Plasma 1,25-Dihydroxyvitamin D and the Risk of Developing Hypertension: The Prevention of Renal and Vascular End-Stage Disease Study

Adriana J van Ballegooijen, Ron T Gansevoort, Hiddo J Lambers-Heerspink, Dick de Zeeuw, Marjolein Visser, Ingeborg A Brouwer, Ido P Kema, Martin H de Borst, Stephan J L Bakker, Michel M Joosten

Research output: Contribution to JournalArticleAcademicpeer-review

Abstract

Previous observational studies on the vascular effects of vitamin D have predominantly relied on measurement of its inactive precursor, 25-hydroxyvitamin D, whereas the active metabolite 1,25-dihydroxyvitamin D may be of more physiological relevance. We prospectively studied the associations of 1,25-dihydroxyvitamin D and 25-hydroxyvitamin D with hypertension risk (blood pressure ≥140/90 mm Hg or initiation of blood pressure-lowering drugs) in 5066 participants aged 28 to 75 years, free of hypertension at baseline from the Prevention of Renal and Vascular End-Stage Disease Study, a well-defined cohort with serial follow-up. We measured plasma 1,25-dihydroxyvitamin D and 25-hydroxyvitamin D using liquid chromatography-tandem mass spectrometry. Mean±SD plasma concentration of 1,25-dihydroxyvitamin D was 145±47.0 pmol/L and 25-hydroxyvitamin D was 58.6±23.8 nmol/L. During a median follow-up of 6.4 years, 1036 participants (20.5%) developed hypertension. As expected, low 25-hydroxyvitamin D was associated with a higher hypertension risk; each 1-SD decrement in 25-hydroxyvitamin D was associated with a 8% higher hypertension risk (hazard ratio, 1.08; 95% confidence interval, 1.01-1.16) after adjustment for potential confounders. However, the association of 1,25-dihydroxyvitamin D was in the opposite direction; each 1-SD decrement of 1,25-dihydroxyvitamin D was associated with a 10% lower hypertension risk (hazard ratio, 0.90; 95% confidence interval, 0.84-0.96), independent of potential confounders. In contrast to the inverse association between 25-hydroxyvitamin D and hypertension risk, 1,25-dihydroxyvitamin D was positively associated with risk of hypertension. Thus, higher circulating concentrations of 1,25-dihydroxyvitamin D are associated with a higher risk of hypertension.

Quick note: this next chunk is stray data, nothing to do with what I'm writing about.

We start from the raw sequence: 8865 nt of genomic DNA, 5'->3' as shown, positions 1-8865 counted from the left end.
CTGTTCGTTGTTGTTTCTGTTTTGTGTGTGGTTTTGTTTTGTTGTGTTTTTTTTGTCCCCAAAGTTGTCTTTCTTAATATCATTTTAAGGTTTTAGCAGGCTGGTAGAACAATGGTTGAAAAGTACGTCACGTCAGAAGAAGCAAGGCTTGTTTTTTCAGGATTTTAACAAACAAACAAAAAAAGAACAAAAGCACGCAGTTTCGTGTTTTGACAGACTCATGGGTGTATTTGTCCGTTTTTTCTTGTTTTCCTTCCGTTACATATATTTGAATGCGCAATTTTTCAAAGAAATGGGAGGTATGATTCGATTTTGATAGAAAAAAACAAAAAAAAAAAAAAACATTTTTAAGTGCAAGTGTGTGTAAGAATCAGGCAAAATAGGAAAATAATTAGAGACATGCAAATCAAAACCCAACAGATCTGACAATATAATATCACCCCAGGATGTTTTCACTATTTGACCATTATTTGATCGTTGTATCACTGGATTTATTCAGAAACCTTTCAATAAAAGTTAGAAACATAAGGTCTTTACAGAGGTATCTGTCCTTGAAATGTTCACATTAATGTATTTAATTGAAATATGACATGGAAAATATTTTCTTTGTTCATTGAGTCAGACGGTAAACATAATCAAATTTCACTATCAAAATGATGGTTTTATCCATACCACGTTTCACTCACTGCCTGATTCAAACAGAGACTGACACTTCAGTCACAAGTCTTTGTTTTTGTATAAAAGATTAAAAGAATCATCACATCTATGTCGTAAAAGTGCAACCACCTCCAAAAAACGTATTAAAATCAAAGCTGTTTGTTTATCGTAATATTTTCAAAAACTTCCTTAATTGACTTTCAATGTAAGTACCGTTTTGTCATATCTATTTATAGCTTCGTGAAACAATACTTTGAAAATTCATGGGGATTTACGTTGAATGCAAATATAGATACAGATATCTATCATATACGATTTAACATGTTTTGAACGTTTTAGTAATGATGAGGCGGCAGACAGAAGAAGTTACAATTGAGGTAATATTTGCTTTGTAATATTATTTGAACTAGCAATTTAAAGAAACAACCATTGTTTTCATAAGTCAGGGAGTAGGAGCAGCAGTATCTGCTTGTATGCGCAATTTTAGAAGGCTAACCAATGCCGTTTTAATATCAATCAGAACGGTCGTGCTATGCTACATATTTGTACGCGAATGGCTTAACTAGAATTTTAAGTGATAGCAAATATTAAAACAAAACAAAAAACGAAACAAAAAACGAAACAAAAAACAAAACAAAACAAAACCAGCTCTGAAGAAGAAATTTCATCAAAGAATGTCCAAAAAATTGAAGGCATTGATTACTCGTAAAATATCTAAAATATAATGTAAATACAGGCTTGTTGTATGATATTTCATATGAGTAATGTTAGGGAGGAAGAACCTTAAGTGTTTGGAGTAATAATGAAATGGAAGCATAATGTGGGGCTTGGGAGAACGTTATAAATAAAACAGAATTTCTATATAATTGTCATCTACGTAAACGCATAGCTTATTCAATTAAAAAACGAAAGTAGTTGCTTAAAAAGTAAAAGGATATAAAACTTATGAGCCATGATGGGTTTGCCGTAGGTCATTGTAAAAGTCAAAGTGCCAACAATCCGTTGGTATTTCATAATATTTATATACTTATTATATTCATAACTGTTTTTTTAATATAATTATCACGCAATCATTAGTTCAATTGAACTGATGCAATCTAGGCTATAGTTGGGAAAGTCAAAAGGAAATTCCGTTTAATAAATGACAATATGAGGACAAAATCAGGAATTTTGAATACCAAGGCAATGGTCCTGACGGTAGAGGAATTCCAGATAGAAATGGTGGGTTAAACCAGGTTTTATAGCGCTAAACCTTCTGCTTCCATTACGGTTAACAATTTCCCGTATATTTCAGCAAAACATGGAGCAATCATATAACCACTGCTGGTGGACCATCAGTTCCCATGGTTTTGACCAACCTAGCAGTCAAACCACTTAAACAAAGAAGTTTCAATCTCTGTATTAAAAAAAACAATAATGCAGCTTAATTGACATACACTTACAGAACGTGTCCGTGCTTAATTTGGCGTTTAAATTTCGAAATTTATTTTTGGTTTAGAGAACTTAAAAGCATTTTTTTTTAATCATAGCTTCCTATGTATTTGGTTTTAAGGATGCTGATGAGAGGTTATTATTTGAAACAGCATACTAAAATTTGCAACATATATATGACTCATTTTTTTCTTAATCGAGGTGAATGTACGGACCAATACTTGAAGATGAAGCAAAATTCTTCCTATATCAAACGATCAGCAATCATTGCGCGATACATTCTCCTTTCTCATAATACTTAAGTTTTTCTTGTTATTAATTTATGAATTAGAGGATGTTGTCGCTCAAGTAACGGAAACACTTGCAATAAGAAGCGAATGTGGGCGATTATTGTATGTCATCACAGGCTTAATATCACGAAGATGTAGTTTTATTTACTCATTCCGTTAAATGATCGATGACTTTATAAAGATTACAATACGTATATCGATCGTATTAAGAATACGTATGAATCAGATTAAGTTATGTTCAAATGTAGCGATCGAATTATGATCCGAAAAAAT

Original languageEnglish
Pages (from-to)563-570
Number of pages8
JournalHypertension
Volume66
Issue number3
DOIs
Publication statusPublished - Sep 2015

Keywords

  • Adult
  • Aged
  • Blood Pressure
  • Female
  • Humans
  • Hypertension
  • Incidence
  • Kidney Failure, Chronic
  • Male
  • Middle Aged
  • Prospective Studies
  • Risk
  • Vitamin D
  • Journal Article
  • Research Support, Non-U.S. Gov't

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